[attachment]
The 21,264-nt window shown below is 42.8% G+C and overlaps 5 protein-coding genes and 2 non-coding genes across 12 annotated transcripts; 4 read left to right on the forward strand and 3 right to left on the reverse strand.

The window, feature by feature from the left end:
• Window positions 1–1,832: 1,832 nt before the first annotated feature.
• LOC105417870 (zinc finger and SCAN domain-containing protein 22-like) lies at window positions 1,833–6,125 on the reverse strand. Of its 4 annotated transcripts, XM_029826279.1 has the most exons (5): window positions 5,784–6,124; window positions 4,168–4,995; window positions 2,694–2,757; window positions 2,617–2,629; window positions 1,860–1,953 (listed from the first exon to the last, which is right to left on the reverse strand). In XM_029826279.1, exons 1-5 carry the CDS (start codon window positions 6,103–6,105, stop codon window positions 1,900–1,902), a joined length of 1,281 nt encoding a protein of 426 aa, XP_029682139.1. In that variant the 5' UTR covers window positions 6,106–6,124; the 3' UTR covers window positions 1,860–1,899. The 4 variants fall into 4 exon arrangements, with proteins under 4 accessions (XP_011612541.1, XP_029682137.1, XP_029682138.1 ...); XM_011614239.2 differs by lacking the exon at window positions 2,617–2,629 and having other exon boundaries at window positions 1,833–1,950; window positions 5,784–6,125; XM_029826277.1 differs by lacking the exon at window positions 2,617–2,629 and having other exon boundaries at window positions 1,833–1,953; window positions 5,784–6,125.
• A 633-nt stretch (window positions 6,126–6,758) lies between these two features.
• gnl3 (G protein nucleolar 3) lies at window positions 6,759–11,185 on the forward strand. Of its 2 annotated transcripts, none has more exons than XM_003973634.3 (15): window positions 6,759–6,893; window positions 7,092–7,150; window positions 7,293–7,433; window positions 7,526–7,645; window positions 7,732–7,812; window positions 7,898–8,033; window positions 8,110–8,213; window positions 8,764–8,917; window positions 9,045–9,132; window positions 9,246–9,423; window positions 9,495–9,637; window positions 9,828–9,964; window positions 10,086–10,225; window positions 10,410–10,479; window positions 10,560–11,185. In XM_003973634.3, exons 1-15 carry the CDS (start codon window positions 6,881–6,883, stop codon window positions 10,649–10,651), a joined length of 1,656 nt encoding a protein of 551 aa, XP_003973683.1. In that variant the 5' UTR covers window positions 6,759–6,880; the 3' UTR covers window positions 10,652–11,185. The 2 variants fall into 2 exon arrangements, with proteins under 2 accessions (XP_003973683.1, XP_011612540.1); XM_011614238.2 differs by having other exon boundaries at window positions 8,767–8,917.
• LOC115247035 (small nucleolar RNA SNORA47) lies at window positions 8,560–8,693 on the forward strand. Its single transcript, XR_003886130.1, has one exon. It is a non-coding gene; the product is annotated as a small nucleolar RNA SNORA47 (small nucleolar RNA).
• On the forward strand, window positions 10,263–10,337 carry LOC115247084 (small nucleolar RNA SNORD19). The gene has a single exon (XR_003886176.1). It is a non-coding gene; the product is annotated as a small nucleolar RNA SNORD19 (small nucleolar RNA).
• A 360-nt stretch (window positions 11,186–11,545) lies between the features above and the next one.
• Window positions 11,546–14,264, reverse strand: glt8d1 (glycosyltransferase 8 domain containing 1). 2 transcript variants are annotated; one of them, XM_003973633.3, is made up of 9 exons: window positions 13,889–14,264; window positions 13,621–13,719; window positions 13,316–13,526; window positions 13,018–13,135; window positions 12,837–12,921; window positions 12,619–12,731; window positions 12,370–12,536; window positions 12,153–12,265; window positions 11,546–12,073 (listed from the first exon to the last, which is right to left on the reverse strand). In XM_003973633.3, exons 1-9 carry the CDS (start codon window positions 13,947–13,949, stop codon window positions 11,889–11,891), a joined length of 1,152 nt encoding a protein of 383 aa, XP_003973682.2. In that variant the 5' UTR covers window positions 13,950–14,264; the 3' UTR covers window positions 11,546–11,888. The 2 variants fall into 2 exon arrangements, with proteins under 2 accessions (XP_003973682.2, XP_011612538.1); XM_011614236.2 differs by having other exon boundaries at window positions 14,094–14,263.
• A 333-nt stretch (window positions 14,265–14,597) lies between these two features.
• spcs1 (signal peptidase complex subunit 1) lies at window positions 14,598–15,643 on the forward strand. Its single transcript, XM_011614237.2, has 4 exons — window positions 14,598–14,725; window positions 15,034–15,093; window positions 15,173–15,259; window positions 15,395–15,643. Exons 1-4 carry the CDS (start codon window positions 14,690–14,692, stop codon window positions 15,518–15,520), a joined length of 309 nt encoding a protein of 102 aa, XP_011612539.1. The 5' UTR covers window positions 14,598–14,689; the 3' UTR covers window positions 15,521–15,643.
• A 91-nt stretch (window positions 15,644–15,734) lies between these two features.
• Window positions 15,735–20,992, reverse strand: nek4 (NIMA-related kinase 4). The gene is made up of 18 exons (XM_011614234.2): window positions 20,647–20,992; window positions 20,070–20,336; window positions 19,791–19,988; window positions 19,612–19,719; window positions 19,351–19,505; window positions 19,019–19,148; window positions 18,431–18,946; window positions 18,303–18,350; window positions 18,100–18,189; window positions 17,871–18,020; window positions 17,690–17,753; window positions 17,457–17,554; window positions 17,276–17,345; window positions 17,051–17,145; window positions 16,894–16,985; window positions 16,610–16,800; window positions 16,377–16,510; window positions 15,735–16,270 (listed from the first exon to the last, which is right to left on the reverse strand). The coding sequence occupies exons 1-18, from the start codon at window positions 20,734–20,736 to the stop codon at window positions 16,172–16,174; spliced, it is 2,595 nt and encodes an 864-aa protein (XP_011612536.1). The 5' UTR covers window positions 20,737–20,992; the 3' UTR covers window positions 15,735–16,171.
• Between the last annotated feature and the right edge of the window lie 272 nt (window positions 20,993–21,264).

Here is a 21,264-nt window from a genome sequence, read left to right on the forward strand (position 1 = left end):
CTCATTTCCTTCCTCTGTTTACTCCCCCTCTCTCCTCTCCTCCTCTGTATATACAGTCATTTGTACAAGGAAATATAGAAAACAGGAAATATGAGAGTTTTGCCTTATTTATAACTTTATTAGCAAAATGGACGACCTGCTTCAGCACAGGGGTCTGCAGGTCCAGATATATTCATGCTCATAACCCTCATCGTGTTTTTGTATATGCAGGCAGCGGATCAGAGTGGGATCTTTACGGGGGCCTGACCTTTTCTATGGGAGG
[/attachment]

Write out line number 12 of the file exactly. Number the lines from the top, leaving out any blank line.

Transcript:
• spcs1 (signal peptidase complex subunit 1) lies at window positions 14,598–15,643 on the forward strand. Its single transcript, XM_011614237.2, has 4 exons — window positions 14,598–14,725; window positions 15,034–15,093; window positions 15,173–15,259; window positions 15,395–15,643. Exons 1-4 carry the CDS (start codon window positions 14,690–14,692, stop codon window positions 15,518–15,520), a joined length of 309 nt encoding a protein of 102 aa, XP_011612539.1. The 5' UTR covers window positions 14,598–14,689; the 3' UTR covers window positions 15,521–15,643.